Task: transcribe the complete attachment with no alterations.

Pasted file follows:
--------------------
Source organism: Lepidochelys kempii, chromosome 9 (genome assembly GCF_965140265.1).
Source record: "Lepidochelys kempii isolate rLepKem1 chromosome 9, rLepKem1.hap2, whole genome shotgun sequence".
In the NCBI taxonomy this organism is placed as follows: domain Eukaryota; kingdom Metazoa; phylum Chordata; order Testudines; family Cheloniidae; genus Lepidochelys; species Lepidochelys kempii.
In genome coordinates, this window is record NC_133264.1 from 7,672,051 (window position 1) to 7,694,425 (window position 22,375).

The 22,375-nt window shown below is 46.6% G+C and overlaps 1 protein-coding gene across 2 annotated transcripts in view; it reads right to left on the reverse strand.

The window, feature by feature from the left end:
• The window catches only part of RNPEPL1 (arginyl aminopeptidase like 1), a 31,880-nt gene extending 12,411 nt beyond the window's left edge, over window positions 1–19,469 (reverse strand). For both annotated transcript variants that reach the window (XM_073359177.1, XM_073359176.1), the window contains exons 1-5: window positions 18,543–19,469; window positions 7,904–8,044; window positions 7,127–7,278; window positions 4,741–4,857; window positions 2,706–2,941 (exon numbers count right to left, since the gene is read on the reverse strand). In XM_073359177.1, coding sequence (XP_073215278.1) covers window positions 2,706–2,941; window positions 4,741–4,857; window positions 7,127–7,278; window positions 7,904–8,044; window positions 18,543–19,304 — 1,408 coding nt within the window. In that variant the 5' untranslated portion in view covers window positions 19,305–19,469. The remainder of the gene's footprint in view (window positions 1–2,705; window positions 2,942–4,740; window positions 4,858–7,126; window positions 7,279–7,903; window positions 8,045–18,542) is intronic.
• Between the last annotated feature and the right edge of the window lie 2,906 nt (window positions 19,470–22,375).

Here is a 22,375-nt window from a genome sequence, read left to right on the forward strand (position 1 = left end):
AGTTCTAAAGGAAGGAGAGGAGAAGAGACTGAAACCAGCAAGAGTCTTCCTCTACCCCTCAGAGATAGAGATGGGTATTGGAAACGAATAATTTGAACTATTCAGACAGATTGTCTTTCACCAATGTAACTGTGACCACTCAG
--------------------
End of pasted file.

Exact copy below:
Source organism: Lepidochelys kempii, chromosome 9 (genome assembly GCF_965140265.1).
Source record: "Lepidochelys kempii isolate rLepKem1 chromosome 9, rLepKem1.hap2, whole genome shotgun sequence".
In the NCBI taxonomy this organism is placed as follows: domain Eukaryota; kingdom Metazoa; phylum Chordata; order Testudines; family Cheloniidae; genus Lepidochelys; species Lepidochelys kempii.
In genome coordinates, this window is record NC_133264.1 from 7,672,051 (window position 1) to 7,694,425 (window position 22,375).

The 22,375-nt window shown below is 46.6% G+C and overlaps 1 protein-coding gene across 2 annotated transcripts in view; it reads right to left on the reverse strand.

The window, feature by feature from the left end:
• The window catches only part of RNPEPL1 (arginyl aminopeptidase like 1), a 31,880-nt gene extending 12,411 nt beyond the window's left edge, over window positions 1–19,469 (reverse strand). For both annotated transcript variants that reach the window (XM_073359177.1, XM_073359176.1), the window contains exons 1-5: window positions 18,543–19,469; window positions 7,904–8,044; window positions 7,127–7,278; window positions 4,741–4,857; window positions 2,706–2,941 (exon numbers count right to left, since the gene is read on the reverse strand). In XM_073359177.1, coding sequence (XP_073215278.1) covers window positions 2,706–2,941; window positions 4,741–4,857; window positions 7,127–7,278; window positions 7,904–8,044; window positions 18,543–19,304 — 1,408 coding nt within the window. In that variant the 5' untranslated portion in view covers window positions 19,305–19,469. The remainder of the gene's footprint in view (window positions 1–2,705; window positions 2,942–4,740; window positions 4,858–7,126; window positions 7,279–7,903; window positions 8,045–18,542) is intronic.
• Between the last annotated feature and the right edge of the window lie 2,906 nt (window positions 19,470–22,375).

Here is a 22,375-nt window from a genome sequence, read left to right on the forward strand (position 1 = left end):
AGTTCTAAAGGAAGGAGAGGAGAAGAGACTGAAACCAGCAAGAGTCTTCCTCTACCCCTCAGAGATAGAGATGGGTATTGGAAACGAATAATTTGAACTATTCAGACAGATTGTCTTTCACCAATGTAACTGTGACCACTCAG